According to Dr. Mark Bertin, author of “The Family ADHD Solution,” when treating ADHD it’s important to take care of our brains just like it’s important to take care of our bodies. “The broadest view on brain health and ADHD is recognizing that anything you can do to manage ADHD is in essence impacting the brain.”
For example, Bertin explains that a child with ADHD may be three or four years behind in their capacity to do things like self-starting and planning and prioritizing. Taking a brain-based view of creating a homework plan would mean that you might create structures and tie them to rewards, responding directly to how your child’s brain is wired.
“In addition to managerial level stuff of how you manage ADHD,” Bertin explains that we must “recognize that it’s often going to fall on parents to do a lot of that — just because that’s the skillset in their child that’s behind.”
According to Bertin, “that means you have to help support parents, too, because it’s exhausting for the parents.” He argues for “a family-based support,” support that goes beyond the child.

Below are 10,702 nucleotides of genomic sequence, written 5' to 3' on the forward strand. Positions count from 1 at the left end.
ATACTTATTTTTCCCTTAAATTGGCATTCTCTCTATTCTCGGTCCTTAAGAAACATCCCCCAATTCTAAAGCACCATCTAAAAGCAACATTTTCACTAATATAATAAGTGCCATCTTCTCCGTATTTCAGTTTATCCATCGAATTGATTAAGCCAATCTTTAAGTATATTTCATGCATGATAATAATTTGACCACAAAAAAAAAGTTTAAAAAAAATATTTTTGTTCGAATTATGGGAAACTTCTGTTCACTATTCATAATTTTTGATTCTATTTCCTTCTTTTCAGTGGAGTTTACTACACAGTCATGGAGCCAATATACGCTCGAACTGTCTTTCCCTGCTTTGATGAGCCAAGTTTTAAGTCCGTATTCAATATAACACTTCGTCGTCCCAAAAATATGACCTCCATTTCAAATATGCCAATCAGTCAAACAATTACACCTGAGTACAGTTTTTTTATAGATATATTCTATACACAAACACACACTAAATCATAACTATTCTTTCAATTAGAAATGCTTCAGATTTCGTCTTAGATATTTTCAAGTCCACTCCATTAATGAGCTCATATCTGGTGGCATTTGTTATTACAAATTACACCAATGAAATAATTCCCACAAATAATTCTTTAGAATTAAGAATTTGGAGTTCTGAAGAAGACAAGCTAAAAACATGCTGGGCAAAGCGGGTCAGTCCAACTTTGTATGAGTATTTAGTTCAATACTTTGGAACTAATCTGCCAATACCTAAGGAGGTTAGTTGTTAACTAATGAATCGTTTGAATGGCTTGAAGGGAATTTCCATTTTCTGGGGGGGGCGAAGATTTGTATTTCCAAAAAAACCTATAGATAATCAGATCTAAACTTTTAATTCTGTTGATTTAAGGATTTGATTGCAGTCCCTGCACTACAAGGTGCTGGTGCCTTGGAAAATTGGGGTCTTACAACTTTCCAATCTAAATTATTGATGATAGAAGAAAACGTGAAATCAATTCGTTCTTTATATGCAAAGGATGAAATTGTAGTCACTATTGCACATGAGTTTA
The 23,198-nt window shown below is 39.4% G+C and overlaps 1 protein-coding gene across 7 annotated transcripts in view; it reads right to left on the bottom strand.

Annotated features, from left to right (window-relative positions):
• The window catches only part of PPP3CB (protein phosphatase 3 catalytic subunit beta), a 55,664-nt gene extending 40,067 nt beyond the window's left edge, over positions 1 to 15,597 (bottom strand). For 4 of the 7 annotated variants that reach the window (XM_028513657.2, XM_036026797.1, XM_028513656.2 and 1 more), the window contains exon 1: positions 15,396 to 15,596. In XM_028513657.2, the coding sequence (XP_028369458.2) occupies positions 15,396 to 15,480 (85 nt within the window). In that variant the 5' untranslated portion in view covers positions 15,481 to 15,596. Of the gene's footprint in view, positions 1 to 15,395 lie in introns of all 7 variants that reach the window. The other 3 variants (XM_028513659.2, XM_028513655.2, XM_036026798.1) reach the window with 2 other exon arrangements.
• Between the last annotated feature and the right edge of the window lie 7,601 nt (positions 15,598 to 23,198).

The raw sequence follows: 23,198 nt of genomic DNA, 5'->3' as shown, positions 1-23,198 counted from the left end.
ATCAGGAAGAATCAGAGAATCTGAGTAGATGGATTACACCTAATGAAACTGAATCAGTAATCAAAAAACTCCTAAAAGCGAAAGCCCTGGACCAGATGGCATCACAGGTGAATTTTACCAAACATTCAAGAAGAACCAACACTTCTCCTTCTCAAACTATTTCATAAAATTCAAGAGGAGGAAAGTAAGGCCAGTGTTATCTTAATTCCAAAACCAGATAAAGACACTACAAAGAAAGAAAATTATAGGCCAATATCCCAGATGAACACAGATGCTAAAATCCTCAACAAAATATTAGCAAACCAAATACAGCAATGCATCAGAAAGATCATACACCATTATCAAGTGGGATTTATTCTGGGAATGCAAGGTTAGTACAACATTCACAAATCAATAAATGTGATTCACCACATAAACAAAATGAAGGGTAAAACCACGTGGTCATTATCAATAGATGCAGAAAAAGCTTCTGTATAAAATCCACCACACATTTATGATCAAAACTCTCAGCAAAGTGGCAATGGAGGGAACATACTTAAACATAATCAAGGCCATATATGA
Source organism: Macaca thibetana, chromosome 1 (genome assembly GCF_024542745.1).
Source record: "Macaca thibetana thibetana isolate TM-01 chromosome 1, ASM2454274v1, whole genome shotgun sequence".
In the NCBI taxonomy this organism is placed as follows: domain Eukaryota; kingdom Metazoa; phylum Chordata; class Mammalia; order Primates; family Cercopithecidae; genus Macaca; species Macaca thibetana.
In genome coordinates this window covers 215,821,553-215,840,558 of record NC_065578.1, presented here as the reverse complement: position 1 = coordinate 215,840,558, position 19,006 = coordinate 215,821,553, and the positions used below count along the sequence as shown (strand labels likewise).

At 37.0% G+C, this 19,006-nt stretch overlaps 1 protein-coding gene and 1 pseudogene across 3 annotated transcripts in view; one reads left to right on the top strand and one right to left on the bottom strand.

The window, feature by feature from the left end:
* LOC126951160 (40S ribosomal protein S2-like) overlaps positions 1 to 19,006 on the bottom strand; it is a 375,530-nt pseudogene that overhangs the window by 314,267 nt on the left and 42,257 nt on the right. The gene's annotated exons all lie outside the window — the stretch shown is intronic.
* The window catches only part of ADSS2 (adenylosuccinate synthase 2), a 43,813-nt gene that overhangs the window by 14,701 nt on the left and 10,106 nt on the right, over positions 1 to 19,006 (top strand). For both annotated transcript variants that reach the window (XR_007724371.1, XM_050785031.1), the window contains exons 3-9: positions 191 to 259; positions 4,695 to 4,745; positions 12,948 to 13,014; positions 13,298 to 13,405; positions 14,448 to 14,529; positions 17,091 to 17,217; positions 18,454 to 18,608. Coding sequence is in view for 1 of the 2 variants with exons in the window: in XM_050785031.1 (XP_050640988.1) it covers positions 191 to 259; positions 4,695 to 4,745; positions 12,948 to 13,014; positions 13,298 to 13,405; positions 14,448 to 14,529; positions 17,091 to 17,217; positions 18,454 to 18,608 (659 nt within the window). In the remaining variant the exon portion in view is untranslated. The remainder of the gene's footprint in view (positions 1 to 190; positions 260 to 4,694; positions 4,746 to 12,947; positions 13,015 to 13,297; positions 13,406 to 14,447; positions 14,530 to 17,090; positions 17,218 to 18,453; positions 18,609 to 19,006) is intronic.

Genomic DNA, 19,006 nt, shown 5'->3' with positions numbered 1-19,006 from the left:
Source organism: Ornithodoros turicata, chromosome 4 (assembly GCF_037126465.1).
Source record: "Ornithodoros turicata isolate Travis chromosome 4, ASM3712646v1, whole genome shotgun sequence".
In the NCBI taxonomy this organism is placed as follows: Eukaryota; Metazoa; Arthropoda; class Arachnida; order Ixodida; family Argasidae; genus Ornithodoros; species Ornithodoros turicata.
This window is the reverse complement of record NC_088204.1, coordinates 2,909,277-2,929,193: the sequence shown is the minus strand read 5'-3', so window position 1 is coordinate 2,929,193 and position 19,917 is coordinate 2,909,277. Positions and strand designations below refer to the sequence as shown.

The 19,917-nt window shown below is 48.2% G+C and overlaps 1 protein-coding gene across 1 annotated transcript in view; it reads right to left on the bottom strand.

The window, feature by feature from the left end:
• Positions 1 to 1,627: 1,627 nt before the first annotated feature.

In addition to focusing on parent support, and using structures that take into the consideration the way the brain is wired, Bertin explains that “mindfulness has been shown to directly affect the brain on a neurological level… The research shows that the practice of mindfulness causes growth in different parts of the brain.”
On the flip side, Bertin explains that, “in spite of all the misinformation out there, the recommendation to consider medication for ADHD is based on the fact that it’s a brain-based disorder.” ADHD, just like high blood pressure and asthma, is a medical condition that is based in the brain; it’s treatment should be brain based, as well.
When considering treatment options, brain health and ADHD should go hand in hand.